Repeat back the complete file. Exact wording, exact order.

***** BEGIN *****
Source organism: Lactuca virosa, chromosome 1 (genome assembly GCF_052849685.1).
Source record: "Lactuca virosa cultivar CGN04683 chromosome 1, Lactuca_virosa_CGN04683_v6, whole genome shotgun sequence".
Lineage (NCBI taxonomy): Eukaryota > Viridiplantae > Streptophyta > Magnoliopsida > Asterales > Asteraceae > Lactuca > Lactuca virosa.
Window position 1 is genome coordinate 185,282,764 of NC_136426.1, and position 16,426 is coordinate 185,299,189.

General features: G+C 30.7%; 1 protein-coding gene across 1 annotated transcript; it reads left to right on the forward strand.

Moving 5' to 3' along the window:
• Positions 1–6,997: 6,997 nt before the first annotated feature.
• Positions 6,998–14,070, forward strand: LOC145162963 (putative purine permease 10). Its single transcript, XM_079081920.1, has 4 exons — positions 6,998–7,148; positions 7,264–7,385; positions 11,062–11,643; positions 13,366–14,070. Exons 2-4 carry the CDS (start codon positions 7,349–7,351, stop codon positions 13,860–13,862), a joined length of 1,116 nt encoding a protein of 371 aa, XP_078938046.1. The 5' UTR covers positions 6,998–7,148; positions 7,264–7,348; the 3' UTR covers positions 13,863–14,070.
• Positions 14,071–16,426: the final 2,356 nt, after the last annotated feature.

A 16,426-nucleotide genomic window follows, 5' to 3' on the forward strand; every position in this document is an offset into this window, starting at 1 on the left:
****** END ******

Source organism: Lactuca virosa, chromosome 1 (genome assembly GCF_052849685.1).
Source record: "Lactuca virosa cultivar CGN04683 chromosome 1, Lactuca_virosa_CGN04683_v6, whole genome shotgun sequence".
Lineage (NCBI taxonomy): Eukaryota > Viridiplantae > Streptophyta > Magnoliopsida > Asterales > Asteraceae > Lactuca > Lactuca virosa.
Window position 1 is genome coordinate 185,282,764 of NC_136426.1, and position 16,426 is coordinate 185,299,189.

General features: G+C 30.7%; 1 protein-coding gene across 1 annotated transcript; it reads left to right on the forward strand.

Moving 5' to 3' along the window:
• Positions 1–6,997: 6,997 nt before the first annotated feature.
• Positions 6,998–14,070, forward strand: LOC145162963 (putative purine permease 10). Its single transcript, XM_079081920.1, has 4 exons — positions 6,998–7,148; positions 7,264–7,385; positions 11,062–11,643; positions 13,366–14,070. Exons 2-4 carry the CDS (start codon positions 7,349–7,351, stop codon positions 13,860–13,862), a joined length of 1,116 nt encoding a protein of 371 aa, XP_078938046.1. The 5' UTR covers positions 6,998–7,148; positions 7,264–7,348; the 3' UTR covers positions 13,863–14,070.
• Positions 14,071–16,426: the final 2,356 nt, after the last annotated feature.

A 16,426-nucleotide genomic window follows, 5' to 3' on the forward strand; every position in this document is an offset into this window, starting at 1 on the left: